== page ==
Trump pointed to unanswered questions in debates like those while sharing his own skepticism about the chances of a deal in a tweet Sunday morning.

Republicans and Democrats have until Friday to find an agreement thanks to last month’s deal that lifted the historic 35-day partial shutdown.

Even if Congress passes something Trump supports, Mulvaney described any deal as the beginning, not the end, of Trump’s efforts to build the wall he believes is necessary to secure America’s southern border. One option floated by the president and his allies is to declar a national emergency to secure the funding, but it’s unclear whether that would survive a legal challenge.

“The president really does believe that there is a national security crisis and a humanitarian crisis at the border, and he will do something about it. So whether or not he gets $1.6 billion from Congress, whether or not he gets $2.5 [billion] or $5.7 [billion], he’s going to do whatever he legally can to secure that border,” Mulvaney said.

“There are pots of money where all presidents have access to without a national emergency. And there are ones that he will not have access to without that declaration.”

Kelly O’Donnell contributed.

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Wendy Davis to challenge Chip Roy in Texas congressional race



Former Democratic Texas state Sen. Wendy Davis is running for Congress, she announced in a video posted to YouTube on Monday.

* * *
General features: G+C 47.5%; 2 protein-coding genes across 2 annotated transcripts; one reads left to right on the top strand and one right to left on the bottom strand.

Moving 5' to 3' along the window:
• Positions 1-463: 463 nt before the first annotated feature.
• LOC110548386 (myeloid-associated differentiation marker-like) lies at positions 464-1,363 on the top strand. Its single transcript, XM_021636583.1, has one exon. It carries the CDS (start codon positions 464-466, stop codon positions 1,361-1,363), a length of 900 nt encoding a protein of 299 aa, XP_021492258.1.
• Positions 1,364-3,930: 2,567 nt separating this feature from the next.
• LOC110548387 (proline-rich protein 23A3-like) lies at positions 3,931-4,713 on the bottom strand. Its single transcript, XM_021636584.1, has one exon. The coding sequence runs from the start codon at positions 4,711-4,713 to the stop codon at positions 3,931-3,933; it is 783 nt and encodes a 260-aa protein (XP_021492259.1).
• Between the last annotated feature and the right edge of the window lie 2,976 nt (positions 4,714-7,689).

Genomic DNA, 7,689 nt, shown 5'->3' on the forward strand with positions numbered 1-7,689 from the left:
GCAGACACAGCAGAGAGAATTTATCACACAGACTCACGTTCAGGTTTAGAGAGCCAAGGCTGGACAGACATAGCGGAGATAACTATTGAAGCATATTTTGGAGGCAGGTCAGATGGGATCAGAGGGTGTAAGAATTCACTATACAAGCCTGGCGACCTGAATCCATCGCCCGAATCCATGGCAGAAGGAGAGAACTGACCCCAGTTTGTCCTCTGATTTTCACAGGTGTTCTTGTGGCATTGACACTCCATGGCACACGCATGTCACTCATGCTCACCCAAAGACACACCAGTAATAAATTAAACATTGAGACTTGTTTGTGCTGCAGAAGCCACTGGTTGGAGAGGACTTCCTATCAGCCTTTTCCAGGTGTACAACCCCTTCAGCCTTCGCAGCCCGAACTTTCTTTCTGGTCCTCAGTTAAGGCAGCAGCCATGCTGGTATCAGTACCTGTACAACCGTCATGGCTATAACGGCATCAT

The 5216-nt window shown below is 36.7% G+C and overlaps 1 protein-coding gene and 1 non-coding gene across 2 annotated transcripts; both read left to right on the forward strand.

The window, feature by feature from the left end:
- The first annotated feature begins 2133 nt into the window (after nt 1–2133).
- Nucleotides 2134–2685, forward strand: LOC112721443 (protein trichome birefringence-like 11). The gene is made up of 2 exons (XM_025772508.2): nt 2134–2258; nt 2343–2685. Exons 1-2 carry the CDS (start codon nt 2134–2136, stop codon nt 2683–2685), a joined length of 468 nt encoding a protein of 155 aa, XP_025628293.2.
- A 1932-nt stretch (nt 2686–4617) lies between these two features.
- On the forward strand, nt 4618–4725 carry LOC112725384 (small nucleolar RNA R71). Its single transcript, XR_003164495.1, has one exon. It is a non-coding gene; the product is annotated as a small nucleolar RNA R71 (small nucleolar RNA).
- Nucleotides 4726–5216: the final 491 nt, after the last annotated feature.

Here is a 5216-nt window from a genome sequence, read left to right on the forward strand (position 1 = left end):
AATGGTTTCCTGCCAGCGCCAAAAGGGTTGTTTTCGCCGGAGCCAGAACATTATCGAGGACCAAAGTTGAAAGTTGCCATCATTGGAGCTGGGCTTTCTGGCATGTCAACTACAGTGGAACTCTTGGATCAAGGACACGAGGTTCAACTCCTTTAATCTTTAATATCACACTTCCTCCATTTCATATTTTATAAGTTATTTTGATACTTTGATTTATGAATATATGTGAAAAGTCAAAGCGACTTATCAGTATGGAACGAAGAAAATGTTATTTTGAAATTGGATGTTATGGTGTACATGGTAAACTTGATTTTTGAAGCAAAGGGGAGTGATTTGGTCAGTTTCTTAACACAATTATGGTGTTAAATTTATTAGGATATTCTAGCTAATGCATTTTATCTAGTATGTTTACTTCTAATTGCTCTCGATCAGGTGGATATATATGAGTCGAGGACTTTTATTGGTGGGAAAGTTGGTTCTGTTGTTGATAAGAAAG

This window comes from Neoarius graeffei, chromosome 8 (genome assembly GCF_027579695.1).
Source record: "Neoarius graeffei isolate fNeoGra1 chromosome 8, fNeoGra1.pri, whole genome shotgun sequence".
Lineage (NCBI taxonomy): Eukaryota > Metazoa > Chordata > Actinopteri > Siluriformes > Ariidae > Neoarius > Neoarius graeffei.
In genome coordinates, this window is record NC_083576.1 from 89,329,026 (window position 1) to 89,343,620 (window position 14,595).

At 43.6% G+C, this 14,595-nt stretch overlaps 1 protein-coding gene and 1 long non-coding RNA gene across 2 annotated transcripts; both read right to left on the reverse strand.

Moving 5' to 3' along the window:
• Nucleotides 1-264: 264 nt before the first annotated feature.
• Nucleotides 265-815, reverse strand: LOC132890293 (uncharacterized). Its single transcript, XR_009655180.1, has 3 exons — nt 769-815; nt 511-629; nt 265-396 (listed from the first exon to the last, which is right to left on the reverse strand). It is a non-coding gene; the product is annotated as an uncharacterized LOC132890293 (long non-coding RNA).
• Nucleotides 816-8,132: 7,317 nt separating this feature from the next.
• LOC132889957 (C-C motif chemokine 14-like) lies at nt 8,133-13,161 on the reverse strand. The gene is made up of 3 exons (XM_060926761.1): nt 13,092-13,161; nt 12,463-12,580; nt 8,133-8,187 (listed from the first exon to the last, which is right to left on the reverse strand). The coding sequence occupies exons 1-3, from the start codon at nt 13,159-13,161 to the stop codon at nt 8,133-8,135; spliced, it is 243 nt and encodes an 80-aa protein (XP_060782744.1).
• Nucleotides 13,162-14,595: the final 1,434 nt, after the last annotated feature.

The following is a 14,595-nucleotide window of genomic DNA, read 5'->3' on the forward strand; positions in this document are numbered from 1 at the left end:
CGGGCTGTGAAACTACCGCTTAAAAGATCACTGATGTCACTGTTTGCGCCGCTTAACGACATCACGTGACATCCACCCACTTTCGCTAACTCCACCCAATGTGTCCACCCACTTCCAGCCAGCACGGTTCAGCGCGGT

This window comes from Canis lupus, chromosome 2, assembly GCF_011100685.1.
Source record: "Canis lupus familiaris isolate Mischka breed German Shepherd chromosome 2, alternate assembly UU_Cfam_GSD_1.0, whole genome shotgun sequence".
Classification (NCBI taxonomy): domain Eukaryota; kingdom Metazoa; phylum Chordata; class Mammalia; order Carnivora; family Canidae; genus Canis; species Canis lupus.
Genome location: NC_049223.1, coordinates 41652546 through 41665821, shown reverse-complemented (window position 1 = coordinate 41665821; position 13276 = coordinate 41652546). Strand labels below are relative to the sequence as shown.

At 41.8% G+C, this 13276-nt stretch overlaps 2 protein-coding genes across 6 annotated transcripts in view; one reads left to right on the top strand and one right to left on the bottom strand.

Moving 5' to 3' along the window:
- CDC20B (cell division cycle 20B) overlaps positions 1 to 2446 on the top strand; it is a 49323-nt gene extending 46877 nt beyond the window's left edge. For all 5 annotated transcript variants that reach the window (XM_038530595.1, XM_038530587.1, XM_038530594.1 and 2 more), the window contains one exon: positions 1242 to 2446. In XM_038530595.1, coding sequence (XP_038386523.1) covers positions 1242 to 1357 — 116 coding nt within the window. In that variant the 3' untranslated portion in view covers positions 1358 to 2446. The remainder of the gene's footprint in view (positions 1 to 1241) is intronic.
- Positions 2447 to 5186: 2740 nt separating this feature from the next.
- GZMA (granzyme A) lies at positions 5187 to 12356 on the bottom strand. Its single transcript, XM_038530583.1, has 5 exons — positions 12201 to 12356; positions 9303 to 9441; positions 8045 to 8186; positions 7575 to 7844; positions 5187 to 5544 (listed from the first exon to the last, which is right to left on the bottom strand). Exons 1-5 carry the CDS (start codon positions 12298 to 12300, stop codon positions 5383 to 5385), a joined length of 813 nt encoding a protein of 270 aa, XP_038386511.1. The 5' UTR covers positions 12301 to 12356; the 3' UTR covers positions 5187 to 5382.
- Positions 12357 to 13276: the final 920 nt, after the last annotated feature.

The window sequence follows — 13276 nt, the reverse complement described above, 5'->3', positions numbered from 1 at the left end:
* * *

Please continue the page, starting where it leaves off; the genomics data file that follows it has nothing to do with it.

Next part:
Davis will challenge Republican Rep. Chip Roy in Texas’ 21st congressional district.

“I’m running for Congress because people’s voices are still being silenced,” she said. “I’m running for our children and grandchildren, so they can live and love and fight for change themselves.”

Davis became a national figure in 2013 after filibustering an anti-abortion bill in the statehouse. She ran for governor in 2014, but lost by more than 20 percentage points to Greg Abbott, then the state’s Attorney General.

Roy, who previously served as a staffer to Texas Sen. Ted Cruz, R, and Texas Attorney General Ken Paxton, is known as an outspoken freshman. Though the district is historically Republican, Roy’s victory is far from assured. He carried his 2018 race by less than 3 percentage points.

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Get Corbyn out now: Labour support plummets as 43% want him axed BEFORE next election



SUPPORT for Labour Party leader Jeremy Corbyn has plummeted after a new poll has shown a shocking loss of backing from his own party members.

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Louisiana police officer suggests on Facebook that AOC be shot